As Hearty As It Gets

I watch way too much television. It's the unfortunate truth: I often find myself sitting in front of the stupid box when I have time off. Most of the time, I'm not even watching the screen: I am often knitting something and concentrating intently on the task at hand; or when I am on a tight schedule, I might even be typing away at my laptop, trying to get a post in before my (imaginary) deadline is up. But the old box isn't all bad: I have learnt a thing or two, found inspiration while it was on. Like this sandwich (the first one.) It really looks and sounds absolutely scrumptious.

I am a fan of sandwiches. They are the quintessential convenience foods: requiring no utensils whatsoever to be eaten, they are portable (unless they look like this), and are infinitely changeable. Your sandwich's gloriousness is only limited by your imagination. Which is why this sandwich is so awe-inspiring: I'm sure it would even satisfy a hard-core carnivore. 

The clincher has to be the roasted garlic mayo... The recipe on the website calls for jarred mayo, but they used homemade on the tv show. I don't seem to have ever posted a recipe for mayonnaise, so I am including one below; you can also watch the episode for a visual how-to on mayonnaise. Roasting whole garlic in the oven is a cinch, but it seems like an extravagant use of energy just for a few cloves of garlic (unless you're roasting a tray-full of garlic.) The simplest -and least wasteful- method would be to pan roast a few unpeeled cloves with some oil, until the skins are a dark golden brown and your kitchen smells divine! Let the garlic cool off, before peeling and smooshing the cloves.

My one problem with the sandwich is the selection of vegetables: tomatoes, eggplants, and red peppers aren't exactly in season right now. While these ingredients will make for a killer sandwich at the height of summer, they could very well ruin a meal in the dead of winter. So here is a list of winter-friendly alternatives, although I am sure that you can find other imaginative uses for sliced bread and garlic mayo... (I wish I thought of posting about this in August, but how was I to know that this sandwich would come into being in February? Think of this post as an advance notice for the coming summer!)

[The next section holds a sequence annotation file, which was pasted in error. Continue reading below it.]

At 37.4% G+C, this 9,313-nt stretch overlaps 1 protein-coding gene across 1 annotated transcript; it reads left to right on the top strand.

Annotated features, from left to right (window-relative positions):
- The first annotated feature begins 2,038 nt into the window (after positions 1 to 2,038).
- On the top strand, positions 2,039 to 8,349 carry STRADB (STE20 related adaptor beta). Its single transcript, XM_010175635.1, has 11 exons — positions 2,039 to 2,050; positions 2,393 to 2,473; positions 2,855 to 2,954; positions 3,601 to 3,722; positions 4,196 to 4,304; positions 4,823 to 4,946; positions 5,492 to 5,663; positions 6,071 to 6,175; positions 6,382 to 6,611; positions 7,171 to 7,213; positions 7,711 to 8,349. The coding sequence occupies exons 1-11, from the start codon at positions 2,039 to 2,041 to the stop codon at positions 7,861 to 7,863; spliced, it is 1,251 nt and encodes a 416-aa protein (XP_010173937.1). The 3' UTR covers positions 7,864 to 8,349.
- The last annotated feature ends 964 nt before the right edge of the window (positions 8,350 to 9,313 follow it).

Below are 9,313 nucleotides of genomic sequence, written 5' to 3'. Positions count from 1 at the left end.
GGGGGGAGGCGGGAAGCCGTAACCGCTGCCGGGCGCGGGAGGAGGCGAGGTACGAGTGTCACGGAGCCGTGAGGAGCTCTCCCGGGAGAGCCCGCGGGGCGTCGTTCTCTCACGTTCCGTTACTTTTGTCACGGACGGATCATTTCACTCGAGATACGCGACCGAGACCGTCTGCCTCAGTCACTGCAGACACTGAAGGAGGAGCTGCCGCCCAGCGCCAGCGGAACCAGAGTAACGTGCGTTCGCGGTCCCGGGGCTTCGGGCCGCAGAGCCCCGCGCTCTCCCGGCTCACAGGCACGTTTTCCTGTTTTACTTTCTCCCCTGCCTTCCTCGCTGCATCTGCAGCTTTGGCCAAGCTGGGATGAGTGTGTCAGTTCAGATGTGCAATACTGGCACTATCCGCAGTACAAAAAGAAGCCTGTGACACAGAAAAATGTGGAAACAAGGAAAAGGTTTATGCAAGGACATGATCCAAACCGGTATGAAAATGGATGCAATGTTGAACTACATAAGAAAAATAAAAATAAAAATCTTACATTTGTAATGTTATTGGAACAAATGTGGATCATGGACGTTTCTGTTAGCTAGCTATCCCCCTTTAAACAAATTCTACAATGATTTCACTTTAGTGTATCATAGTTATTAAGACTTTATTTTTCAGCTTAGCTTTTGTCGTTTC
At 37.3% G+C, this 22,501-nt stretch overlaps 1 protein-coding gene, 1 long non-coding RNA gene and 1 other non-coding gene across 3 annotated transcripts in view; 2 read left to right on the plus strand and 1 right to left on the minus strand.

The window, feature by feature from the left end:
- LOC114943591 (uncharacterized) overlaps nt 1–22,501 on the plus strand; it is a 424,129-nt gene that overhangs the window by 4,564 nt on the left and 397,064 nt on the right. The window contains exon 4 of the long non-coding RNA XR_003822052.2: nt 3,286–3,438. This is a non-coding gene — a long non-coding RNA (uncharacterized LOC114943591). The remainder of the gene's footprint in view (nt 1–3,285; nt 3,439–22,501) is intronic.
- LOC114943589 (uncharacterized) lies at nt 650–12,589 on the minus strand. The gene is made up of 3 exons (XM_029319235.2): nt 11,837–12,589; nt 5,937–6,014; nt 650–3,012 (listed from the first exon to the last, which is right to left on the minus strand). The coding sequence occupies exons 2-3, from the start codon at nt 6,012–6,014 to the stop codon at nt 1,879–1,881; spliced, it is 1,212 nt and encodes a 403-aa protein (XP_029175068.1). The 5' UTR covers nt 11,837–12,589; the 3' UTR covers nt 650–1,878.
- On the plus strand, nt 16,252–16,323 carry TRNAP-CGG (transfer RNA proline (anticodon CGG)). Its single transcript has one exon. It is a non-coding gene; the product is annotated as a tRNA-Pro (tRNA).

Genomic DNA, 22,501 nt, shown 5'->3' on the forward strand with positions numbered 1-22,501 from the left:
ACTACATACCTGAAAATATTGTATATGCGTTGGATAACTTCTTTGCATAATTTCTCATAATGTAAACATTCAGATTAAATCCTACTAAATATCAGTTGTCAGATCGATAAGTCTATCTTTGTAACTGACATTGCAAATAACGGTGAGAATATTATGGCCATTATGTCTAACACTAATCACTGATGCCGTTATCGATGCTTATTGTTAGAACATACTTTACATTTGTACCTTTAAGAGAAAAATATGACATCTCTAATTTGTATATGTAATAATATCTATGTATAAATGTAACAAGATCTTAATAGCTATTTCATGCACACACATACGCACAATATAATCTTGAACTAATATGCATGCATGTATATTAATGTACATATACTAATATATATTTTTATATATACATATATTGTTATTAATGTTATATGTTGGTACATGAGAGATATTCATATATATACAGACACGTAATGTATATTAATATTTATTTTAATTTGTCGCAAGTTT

Substitutes for sliced tomatoes
Sun-dried tomatoes: buy them dry and in bulk, they will be more economical (and much tastier) than oil-packed tomatoes. I prefer the darker red dried tomatoes: the dark colour indicates that there was no sulfur used (a colour preservative), and it is often a sign of real sun-dried tomatoes -as opposed to mechanically dehydrated ones. Just soak them for 10 minutes in warm water to plump them up and to remove any excess salt. If your tomatoes are extra-salty, soak them for another 10 minutes in fresh water.
Roasted cherry tomatoes: cherry tomatoes are just about the only tomatoes that are passably tasty year-round. However, with a little foresight, you can pack your own roasted cherry tomatoes in olive oil in August, and have jars of them at the ready for those mid-winter blues. Some delis also sell them at the counter. If you keep the tomatoes covered in oil (regular vegetable oil will be easiest to handle), they will keep for a few months in the fridge. No need to drag out the canning equipment.

Instead of eggplants
This one is a toughy... I am a great fan of pickled eggplants -which I make several times over the summer- but I haven't yet found a way to make my jars last until the winter. Although pickled eggplants can sometimes be found at the supermarket, you'll have to try several brands to find one to your liking. 
Store-bought baba ghanouj is most likely made with imported eggplants, so it isn't a real solution. However, baba ganouj freezes very well. Therefore, if you have the freezer space, make lots in the summer and store in little containers.